Dutch bank the Postbank is offering customized ATM cards. Customers can upload a photo, edit it in the paskamer (fitting room) and receive their personalized, working bank card within six days.
Soft launch for now: no advertising and lots of blog coverage. For a limited time only, the cards are free; they’ll be EUR 9,75 after the trial period. Creating a “My Postbank Card” automatically enters the cardholder into a contest. The winning card not only bags its creator a trip to New York, but will also be used in national billboards promoting the service.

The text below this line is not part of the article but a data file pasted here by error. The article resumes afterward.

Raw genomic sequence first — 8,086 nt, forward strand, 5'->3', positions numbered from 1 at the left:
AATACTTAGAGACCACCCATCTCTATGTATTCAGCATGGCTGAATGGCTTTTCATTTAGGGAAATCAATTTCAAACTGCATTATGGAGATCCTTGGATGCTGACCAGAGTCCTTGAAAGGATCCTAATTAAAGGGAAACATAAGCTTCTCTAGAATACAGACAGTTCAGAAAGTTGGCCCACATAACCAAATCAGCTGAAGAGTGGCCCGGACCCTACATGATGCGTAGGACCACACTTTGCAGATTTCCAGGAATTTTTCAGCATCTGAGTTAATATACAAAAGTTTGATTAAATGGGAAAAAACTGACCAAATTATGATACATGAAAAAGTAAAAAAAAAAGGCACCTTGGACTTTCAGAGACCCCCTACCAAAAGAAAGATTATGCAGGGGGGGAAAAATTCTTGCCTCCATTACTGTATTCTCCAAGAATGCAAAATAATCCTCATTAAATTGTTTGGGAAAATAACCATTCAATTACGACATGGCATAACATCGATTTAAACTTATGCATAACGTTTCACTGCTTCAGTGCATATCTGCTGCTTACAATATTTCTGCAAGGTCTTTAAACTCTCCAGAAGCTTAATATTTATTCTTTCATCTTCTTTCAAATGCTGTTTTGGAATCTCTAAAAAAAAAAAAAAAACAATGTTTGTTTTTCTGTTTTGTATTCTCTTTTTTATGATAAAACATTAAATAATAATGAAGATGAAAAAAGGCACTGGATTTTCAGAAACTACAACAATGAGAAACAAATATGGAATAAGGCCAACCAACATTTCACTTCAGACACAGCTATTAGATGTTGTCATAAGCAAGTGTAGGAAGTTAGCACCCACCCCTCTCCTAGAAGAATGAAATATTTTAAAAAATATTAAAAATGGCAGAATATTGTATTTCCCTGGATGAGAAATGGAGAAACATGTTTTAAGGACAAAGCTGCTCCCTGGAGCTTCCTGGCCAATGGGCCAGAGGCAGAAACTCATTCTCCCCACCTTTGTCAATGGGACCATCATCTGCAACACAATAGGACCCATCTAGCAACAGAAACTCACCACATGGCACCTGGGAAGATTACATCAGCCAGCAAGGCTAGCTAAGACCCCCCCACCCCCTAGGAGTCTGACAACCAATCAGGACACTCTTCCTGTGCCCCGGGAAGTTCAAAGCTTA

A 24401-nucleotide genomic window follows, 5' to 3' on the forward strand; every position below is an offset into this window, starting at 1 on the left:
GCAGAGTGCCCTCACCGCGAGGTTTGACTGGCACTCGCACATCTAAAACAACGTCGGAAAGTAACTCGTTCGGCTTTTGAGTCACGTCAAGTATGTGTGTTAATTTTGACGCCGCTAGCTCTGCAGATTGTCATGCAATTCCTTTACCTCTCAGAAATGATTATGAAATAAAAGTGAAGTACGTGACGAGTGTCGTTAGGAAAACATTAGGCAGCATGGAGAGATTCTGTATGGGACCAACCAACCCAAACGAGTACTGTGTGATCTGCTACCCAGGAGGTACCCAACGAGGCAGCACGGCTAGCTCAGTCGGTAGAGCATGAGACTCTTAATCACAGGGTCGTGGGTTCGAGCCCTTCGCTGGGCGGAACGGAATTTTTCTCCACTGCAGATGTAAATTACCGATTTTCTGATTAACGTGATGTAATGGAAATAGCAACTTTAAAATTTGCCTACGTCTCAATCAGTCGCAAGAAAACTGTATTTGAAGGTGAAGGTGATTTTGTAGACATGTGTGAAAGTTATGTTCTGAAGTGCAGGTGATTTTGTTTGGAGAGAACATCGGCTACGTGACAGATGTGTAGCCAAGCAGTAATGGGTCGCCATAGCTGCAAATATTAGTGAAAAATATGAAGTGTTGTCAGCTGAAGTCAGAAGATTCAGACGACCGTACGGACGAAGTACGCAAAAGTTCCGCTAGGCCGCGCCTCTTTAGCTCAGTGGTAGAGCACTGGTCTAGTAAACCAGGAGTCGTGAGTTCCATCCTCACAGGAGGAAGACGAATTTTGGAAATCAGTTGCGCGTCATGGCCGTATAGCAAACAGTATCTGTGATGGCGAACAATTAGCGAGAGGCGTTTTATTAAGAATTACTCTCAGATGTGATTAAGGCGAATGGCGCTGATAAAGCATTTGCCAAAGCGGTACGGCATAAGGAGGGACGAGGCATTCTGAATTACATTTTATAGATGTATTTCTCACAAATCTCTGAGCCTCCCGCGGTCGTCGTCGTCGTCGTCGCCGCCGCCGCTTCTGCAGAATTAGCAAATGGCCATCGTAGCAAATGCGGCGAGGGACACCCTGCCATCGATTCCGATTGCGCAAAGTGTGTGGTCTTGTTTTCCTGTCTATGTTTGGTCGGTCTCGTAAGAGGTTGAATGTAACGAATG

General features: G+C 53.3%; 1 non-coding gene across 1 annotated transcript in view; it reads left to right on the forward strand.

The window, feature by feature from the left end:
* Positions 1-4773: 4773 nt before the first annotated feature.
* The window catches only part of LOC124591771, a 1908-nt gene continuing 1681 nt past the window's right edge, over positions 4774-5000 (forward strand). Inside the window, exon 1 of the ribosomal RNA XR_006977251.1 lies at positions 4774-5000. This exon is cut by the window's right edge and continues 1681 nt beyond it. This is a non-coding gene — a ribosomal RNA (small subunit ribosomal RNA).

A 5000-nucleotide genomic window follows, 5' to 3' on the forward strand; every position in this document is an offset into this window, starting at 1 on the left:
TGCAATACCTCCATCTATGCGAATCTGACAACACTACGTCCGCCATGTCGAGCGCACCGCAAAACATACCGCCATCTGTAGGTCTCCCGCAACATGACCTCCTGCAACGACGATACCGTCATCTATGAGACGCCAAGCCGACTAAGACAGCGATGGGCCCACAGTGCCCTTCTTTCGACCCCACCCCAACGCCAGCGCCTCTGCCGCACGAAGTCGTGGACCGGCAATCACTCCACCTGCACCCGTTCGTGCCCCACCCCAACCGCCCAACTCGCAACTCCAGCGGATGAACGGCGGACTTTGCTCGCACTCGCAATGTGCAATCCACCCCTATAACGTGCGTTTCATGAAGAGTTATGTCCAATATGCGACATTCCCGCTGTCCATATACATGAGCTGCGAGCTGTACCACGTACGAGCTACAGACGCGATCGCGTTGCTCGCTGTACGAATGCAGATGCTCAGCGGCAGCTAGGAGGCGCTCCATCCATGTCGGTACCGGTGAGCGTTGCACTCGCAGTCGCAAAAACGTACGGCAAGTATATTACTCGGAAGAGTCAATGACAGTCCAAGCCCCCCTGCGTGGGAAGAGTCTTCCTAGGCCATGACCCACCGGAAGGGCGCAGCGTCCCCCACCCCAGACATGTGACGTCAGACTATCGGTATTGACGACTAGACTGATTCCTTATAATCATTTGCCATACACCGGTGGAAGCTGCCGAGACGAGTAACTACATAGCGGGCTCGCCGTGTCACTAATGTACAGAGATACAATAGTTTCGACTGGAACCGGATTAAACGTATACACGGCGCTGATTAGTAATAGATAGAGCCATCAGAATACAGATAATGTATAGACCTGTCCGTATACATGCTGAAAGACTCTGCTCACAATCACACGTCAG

Allowing consumers to flaunt their adorable infant, prize-winning hamster or best holiday snapshot — in short, appealing to their gravanity, this should be an instant hit.
Update | December 2005
A month later, over 100,000 Postbank customers in The Netherlands have ordered their own customized cards. Are you letting your customers get personal and creative?